Apple Rolls the Dice With Intel Chips
SAN FRANCISCO No, there aren't "Intel Inside" stickers on Apple's new Intel-powered iMac desktops and MacBook Pro laptops, introduced this week at the Macworld Conference & Expo here. The distinctive Intel chime that ends almost every PC manufacturer's ad does not emanate from the speakers of these new machines, either.
Even from up close, it can be difficult to tell Apple's new Intel-based iMac and MacBook Pro from their PowerPC predecessors -- the iMac, in particular. With it powered off, the only easy way to distinguish it from the iMac G5 is a DVI digital-video port that takes the place of an analog VGA connector on the old model.
But with the MacBook Pro (go ahead and keep calling it a PowerBook; we probably will, too), Apple is trying out several new ideas in laptop design and taking one big gamble. It has the same built-in iSight webcam, remote control and Front Row media-viewing software as the iMac and trades in the old PowerBook's PC Card slot for a newfangled "Express Card" slot -- but it doesn't include a modem. You can buy a $49 external modem, or at some point, you may be able to pop a modem into that Express Card slot.
I haven't used a modem much in the past few years, but when I've needed to, it's always been on my laptop -- shocking as it is in a country that calls itself part of the First World, there are some places in the United States without Wi-Fi broadband. Apple is taking a risk here, and for minimal gain -- it's not like there isn't room on the laptop's flanks for a modem port.
Next to where you might expect to find such a thing, Apple has stashed one other new trick, a MagSafe power connector. Instead of requiring you to insert a plug into a socket, this flat, recessed surface uses a magnet to hold the power cable firmly in place while still allowing it to break away cleanly if the power cord gets jerked unexpectedly -- say, when I trip over it for the fifth time in a day.
Although the MacBook Pro is supposed to ship in February, Apple wasn't offering any estimates of its battery life at Macworld. That's a little odd; I suppose I wouldn't be too surprised if its ship date slipped.
I didn't have much time to inspect the new, "universal" version of Mac OS X running on these machines, but it did look just like the old version. The Rosetta translation software, needed to make programs written for PowerPC processors work on the new Intel hardware, seems invisible in operation; it doesn't even show up in the listing of running processes in OS X's Activity Monitor utility.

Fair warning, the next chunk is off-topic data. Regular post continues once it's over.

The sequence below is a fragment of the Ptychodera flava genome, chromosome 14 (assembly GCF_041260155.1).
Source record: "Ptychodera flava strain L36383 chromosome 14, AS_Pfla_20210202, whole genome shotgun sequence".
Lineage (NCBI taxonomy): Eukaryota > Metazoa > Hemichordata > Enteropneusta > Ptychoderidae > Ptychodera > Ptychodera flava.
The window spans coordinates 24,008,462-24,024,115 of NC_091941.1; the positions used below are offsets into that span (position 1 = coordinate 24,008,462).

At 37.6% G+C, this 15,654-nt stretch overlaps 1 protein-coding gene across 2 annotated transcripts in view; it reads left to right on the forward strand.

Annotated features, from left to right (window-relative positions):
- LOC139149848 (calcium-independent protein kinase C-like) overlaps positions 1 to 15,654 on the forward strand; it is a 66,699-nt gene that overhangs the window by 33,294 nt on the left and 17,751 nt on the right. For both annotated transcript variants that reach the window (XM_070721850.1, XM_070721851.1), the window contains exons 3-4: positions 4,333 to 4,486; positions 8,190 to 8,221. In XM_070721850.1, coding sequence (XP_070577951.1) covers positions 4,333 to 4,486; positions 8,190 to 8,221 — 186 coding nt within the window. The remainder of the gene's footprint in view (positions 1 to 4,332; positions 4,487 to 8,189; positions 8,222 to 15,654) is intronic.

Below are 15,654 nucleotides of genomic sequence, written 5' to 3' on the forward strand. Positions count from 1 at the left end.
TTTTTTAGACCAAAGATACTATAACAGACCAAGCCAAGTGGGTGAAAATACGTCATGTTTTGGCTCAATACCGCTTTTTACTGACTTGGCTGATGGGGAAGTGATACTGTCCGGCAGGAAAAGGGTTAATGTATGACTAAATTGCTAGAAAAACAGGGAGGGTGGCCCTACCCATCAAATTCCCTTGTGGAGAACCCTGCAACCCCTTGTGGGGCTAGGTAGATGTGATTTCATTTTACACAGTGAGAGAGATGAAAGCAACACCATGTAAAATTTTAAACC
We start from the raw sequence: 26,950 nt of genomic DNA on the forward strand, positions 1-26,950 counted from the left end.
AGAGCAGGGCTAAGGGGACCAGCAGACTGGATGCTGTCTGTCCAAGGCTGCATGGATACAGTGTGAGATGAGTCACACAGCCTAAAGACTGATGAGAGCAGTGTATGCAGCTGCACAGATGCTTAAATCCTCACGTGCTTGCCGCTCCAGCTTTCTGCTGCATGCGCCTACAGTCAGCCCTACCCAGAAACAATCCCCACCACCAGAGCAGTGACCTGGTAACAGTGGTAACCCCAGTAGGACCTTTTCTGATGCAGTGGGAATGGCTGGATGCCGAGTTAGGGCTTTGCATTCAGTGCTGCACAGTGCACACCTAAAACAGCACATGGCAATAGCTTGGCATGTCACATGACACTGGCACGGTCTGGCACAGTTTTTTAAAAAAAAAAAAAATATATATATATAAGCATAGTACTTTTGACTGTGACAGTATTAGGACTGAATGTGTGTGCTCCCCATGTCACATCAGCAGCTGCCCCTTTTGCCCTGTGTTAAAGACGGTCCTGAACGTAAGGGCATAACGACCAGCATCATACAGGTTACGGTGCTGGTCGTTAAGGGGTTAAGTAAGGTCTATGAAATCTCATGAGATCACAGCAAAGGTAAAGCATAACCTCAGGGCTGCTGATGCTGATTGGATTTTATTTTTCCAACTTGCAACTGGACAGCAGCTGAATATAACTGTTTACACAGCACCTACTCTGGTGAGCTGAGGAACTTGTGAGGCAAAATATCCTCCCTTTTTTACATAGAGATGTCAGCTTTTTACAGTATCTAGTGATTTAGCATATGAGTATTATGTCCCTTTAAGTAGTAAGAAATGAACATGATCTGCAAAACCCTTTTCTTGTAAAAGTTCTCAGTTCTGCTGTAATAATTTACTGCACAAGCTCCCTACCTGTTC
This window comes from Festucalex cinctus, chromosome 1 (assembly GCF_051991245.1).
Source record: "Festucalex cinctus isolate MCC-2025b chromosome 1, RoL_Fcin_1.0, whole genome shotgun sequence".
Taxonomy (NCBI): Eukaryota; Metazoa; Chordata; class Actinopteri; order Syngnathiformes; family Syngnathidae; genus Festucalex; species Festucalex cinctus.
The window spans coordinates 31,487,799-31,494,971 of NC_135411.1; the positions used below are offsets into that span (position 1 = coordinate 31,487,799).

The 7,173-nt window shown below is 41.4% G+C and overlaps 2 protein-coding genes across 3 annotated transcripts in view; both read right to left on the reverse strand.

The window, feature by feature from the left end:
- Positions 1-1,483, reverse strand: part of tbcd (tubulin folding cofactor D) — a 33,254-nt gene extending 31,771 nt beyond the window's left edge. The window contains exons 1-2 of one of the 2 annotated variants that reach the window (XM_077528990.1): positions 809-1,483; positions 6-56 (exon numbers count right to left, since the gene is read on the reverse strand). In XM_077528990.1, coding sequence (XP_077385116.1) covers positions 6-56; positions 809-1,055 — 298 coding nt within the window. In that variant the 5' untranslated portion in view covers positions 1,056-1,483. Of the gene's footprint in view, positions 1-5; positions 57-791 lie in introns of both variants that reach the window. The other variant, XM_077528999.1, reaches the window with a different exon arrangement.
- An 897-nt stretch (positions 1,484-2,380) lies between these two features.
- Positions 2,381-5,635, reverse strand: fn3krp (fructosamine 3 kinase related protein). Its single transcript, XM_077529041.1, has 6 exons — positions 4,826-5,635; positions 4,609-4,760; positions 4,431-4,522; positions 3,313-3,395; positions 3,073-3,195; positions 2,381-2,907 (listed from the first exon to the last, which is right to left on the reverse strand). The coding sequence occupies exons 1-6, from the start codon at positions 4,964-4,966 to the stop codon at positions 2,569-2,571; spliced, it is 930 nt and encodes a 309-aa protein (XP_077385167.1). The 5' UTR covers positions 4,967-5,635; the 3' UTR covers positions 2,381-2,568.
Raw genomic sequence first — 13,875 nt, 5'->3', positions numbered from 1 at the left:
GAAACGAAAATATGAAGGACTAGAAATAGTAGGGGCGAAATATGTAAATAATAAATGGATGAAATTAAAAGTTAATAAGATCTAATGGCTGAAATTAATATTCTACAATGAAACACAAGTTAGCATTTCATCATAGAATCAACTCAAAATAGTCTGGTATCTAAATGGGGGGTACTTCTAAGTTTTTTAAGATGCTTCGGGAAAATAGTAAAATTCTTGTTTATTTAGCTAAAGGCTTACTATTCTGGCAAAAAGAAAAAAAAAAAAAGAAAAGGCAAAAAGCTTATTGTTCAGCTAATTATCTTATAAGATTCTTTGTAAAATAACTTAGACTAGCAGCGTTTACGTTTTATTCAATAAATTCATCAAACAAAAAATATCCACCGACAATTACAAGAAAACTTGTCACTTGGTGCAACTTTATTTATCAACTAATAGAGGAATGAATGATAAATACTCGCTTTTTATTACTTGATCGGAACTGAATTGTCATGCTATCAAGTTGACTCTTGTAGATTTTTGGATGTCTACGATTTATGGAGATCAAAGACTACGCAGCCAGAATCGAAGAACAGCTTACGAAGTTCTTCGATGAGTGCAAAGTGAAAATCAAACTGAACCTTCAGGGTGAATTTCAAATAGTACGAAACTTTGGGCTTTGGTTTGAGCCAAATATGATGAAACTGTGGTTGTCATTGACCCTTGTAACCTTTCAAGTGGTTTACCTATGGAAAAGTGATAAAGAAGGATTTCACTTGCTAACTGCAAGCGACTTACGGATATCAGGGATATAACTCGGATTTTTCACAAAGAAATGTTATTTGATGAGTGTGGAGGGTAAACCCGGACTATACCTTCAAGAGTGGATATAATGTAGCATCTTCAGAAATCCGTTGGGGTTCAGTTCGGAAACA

Macs with Intel processors should also be able to run Windows XP, but how or how easily remains unclear. Apple says it won't help people do this but won't get in their way, either.
Apple has also tried to stop people from loading Intel-compatible versions of Mac OS X on other companies' PCs but had little success at that up to Macworld. I don't think it should try too hard at this; what better way to rope in some Windows veterans than by letting them find ways to experiment with OS X on their existing hardware?
Apple's new Intel-based hardware and Intel-ready operating system now need a full set of Intel-compatible applications that won't have to run inside Rosetta. But with what you could call MacIntels shipping six months earlier than widely expected, programmers have some catching up to do. That includes Apple's own employees. They managed to ship the iLife '06 multimedia suite (now with iWeb, which lets you build Web sites by customizing a set of Apple-created templates) and iWork '06 productivity bundle as "universal" releases that run on old and new processors alike. But they haven't finished the same work with pro-oriented software such as Final Cut Pro.
Unlike the International Consumer Electronics Show, Macworld is a small enough show that you can actually walk the entire floor in a day. There's been plenty here that I can skip (for example, applications oriented toward only professional use, and the 60th different iPod case), but also a lot of really clever software on display.
Apple will probably never draw the volume of developers that work in the Windows economy. But many of the small shops that have set up booths here -- to name two, Delicious Monster Software LLC (its flagship product is a nifty book-video-CD cataloguing tool called Delicious Library) and Panic Inc. (it makes a handful of smart Internet and system utilities, but even its T-shirt store is cool to use: http:/